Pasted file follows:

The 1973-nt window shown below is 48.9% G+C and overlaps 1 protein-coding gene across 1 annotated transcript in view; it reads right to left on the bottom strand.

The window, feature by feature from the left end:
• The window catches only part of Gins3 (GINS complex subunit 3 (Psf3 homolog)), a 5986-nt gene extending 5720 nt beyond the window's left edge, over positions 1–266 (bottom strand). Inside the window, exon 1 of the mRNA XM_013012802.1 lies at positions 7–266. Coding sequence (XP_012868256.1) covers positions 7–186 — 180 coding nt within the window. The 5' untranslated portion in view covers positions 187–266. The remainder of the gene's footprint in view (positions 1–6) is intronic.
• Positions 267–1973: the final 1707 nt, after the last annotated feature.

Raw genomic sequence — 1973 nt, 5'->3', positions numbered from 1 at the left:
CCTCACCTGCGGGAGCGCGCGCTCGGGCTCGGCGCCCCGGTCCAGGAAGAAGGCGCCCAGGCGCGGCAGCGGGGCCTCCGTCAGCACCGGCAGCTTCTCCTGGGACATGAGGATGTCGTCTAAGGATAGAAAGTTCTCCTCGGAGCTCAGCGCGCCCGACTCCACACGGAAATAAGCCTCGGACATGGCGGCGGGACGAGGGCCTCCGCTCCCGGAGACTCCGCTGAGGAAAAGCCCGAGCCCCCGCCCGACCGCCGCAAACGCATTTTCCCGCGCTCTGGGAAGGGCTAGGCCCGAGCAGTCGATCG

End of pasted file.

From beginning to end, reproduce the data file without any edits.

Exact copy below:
The 1973-nt window shown below is 48.9% G+C and overlaps 1 protein-coding gene across 1 annotated transcript in view; it reads right to left on the bottom strand.

The window, feature by feature from the left end:
• The window catches only part of Gins3 (GINS complex subunit 3 (Psf3 homolog)), a 5986-nt gene extending 5720 nt beyond the window's left edge, over positions 1–266 (bottom strand). Inside the window, exon 1 of the mRNA XM_013012802.1 lies at positions 7–266. Coding sequence (XP_012868256.1) covers positions 7–186 — 180 coding nt within the window. The 5' untranslated portion in view covers positions 187–266. The remainder of the gene's footprint in view (positions 1–6) is intronic.
• Positions 267–1973: the final 1707 nt, after the last annotated feature.

Raw genomic sequence — 1973 nt, 5'->3', positions numbered from 1 at the left:
CCTCACCTGCGGGAGCGCGCGCTCGGGCTCGGCGCCCCGGTCCAGGAAGAAGGCGCCCAGGCGCGGCAGCGGGGCCTCCGTCAGCACCGGCAGCTTCTCCTGGGACATGAGGATGTCGTCTAAGGATAGAAAGTTCTCCTCGGAGCTCAGCGCGCCCGACTCCACACGGAAATAAGCCTCGGACATGGCGGCGGGACGAGGGCCTCCGCTCCCGGAGACTCCGCTGAGGAAAAGCCCGAGCCCCCGCCCGACCGCCGCAAACGCATTTTCCCGCGCTCTGGGAAGGGCTAGGCCCGAGCAGTCGATCG